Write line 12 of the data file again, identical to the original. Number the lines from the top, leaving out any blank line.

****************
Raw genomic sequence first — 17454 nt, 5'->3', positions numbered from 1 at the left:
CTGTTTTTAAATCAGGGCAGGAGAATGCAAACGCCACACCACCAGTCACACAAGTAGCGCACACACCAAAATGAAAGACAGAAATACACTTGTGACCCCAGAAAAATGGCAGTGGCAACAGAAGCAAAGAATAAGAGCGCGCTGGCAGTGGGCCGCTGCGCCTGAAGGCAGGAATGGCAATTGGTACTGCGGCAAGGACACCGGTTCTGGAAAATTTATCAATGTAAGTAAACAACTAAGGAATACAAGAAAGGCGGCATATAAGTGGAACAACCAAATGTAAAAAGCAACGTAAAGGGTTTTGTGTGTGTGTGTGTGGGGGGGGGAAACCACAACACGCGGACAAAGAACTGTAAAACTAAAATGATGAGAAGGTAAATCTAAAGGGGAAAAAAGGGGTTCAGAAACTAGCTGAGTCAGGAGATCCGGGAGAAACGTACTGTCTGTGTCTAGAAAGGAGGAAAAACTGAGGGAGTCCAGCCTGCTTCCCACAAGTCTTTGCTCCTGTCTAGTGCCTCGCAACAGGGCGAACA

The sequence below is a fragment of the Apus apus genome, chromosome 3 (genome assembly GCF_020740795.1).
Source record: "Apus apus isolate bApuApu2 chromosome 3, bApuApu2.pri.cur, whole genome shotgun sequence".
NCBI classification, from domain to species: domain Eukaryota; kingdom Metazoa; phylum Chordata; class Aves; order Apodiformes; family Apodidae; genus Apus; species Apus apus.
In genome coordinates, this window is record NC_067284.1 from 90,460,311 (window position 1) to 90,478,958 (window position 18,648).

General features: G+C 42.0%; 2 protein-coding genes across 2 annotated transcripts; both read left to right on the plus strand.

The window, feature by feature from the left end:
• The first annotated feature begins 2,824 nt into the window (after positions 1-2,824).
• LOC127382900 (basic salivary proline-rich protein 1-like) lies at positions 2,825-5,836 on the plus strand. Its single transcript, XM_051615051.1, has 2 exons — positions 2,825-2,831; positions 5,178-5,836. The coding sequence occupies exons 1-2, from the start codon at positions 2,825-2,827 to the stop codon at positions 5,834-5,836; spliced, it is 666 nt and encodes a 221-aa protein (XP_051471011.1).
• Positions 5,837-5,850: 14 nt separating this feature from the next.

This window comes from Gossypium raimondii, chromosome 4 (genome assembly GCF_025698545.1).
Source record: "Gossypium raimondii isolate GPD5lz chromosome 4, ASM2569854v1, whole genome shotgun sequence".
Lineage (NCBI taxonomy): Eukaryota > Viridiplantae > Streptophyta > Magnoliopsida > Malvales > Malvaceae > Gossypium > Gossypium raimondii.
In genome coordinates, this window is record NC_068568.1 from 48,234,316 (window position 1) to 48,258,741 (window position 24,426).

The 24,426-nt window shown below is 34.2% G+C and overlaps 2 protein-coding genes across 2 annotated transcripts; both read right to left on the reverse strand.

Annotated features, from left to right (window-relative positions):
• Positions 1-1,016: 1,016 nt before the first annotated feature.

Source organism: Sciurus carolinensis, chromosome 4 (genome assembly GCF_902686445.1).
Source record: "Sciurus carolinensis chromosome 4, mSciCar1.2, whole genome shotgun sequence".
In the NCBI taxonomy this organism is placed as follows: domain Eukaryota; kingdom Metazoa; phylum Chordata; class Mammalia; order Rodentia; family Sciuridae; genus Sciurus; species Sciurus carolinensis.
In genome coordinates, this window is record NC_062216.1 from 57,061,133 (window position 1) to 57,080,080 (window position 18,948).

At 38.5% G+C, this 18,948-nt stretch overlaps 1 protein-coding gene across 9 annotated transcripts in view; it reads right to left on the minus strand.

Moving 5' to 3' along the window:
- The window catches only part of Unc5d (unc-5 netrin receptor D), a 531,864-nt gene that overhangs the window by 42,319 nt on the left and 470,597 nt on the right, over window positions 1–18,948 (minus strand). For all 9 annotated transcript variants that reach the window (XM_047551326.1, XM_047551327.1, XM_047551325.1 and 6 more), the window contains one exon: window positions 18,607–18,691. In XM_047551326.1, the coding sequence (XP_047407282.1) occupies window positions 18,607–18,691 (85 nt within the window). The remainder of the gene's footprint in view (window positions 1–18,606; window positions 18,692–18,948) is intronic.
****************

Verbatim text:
This window comes from Gossypium raimondii, chromosome 4 (genome assembly GCF_025698545.1).